A Crack in the Sidewalk, or 15 Days Later

“With an intention, there is no failure.” – Me

Good thing I said that, because otherwise, I’d be writing today to say that I’ve failed.

It started last Thursday, when I was pressed for time and decided to run to my yoga class. It was a brilliant idea, I thought, for it would only take slightly longer to run there than it would to bike; I’d turn my prescribed run into transportation, thus saving myself time and keeping up with my marathon training. No sooner had I finished patting myself on the back for this uber-efficient and athletic solution did the sidewalk remind me just how fallible I was.

A mile into the run, I tripped on a crackcracked-sidewalkand fell, leaving my knees bruised and bloodied, and my dignity fractured. As the graceful citizens of Portland continued to walk and cycle past, I lay on the cruel concrete, crying pathetically and wondering what on earth I should do. I didn’t have time to go home and get my bike, the bus wouldn’t get me there in time, and I couldn’t find my car2go card. If I were to make it on time to teach, I had no choice but to keep running.

Four painful miles later, I arrived at the studio, knee puffy and sore. I taught, gingerly, and figured it would heal up in no time. The next morning, when it was still creaky and fat, I began to get nervous. I taught my usual Friday classes, hoping I wasn’t doing more damage, then made the bold decision not to practice yoga that day. In any other month, this would have been no big deal, but this time it meant I would not succeed in my 31 day challenge. To add insult to injury, I forgot to write. I wish I could blame it on a wrist sprain or a bad case of tennis elbow, but no: I just plain forgot.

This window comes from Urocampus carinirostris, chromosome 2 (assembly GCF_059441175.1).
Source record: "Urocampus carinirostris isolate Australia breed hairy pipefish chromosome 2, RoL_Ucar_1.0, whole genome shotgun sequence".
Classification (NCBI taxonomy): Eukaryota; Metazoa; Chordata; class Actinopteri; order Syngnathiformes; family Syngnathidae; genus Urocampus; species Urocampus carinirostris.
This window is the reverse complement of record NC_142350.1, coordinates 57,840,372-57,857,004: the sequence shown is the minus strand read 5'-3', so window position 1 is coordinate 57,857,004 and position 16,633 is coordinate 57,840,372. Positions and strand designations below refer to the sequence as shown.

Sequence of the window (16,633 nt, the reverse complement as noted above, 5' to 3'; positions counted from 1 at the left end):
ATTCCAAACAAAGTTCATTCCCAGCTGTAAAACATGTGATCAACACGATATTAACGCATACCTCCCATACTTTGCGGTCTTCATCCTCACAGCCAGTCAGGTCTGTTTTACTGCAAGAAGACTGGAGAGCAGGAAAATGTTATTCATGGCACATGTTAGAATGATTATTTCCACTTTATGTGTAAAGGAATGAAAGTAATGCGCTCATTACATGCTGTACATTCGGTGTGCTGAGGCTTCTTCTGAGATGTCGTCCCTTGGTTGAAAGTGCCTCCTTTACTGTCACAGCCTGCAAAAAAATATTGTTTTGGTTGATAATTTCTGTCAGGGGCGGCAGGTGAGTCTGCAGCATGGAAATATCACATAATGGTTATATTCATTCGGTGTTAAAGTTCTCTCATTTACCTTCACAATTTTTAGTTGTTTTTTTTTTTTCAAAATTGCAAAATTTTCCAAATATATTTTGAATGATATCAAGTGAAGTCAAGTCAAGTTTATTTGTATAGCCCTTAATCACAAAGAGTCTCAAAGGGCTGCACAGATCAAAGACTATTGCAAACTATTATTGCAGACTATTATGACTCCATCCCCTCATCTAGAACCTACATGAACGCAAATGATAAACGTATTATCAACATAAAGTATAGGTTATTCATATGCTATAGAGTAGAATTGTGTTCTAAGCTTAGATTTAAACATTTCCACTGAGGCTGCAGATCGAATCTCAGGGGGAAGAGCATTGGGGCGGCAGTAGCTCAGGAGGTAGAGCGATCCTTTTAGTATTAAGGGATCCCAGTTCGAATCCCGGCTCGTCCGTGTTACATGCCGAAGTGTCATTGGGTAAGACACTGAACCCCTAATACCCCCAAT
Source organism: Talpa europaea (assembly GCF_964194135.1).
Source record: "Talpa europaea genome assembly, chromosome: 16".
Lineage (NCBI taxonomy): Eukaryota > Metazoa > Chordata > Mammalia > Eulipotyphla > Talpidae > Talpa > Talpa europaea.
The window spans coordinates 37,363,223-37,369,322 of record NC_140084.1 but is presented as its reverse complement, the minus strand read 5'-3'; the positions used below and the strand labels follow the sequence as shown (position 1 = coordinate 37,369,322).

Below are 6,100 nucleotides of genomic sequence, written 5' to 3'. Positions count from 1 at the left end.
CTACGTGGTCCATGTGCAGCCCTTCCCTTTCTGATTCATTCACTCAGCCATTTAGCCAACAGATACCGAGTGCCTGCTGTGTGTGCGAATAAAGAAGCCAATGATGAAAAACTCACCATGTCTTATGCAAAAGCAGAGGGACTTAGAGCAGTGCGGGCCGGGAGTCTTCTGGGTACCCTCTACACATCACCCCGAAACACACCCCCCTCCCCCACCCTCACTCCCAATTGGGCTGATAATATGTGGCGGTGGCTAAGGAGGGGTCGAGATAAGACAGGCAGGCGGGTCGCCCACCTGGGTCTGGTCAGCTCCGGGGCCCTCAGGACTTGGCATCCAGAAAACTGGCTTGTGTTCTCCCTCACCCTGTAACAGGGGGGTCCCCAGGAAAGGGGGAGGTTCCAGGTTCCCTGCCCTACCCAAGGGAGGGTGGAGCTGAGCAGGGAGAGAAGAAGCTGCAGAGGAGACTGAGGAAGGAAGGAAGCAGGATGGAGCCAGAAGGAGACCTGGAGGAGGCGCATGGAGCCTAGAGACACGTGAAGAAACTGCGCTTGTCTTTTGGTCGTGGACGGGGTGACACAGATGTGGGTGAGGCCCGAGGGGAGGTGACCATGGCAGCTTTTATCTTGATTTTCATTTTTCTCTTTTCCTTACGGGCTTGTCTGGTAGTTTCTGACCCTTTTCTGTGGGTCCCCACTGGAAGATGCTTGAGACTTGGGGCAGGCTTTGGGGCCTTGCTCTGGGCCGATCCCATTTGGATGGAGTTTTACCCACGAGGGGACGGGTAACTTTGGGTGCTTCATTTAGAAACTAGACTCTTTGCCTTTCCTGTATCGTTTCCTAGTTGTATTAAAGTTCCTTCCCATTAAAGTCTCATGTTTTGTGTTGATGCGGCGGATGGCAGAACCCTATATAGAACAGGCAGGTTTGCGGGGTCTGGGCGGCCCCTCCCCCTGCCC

When Saturday came and the knee was still sore and puffy, my anxiety swelled. I had already skipped one day of yoga, and it was looked like I would have to skip another. Saturday was also the day I was scheduled to do my long run, but that, too, seemed like it wouldn’t happen. Not only was I failing in my yoga quest, and not only had I skipped a day of writing, but my marathon training was unraveling as quickly as a loose-knit scarf at a cat convention. This is why I don’t do ___-day challenges, I cursed, because shit like this happens, and then everything falls apart!

Or maybe that is exactly why I should do such things.

Last summer, I told one of my yoga classes about a fabulous book I was reading: Mindset, by Carol Dweck. The segment I dont unravelreferenced had to do with our perception of, and reaction to, “failure.” Essentially, we often over-react, and turn minor mistakes, hiccups, or snags into spectacular ones. We eat one forbidden cookie, then say, Ah, fuck it! and eat five more; we get a poor night’s sleep, then guzzle enough coffee to give even the steeliest lumberjack an ulcer. But to do this, she says, is akin to getting one flat tire, cursing our luck, then slashing the other three ourselves. Why not just fix the one tire, she asks, and move on?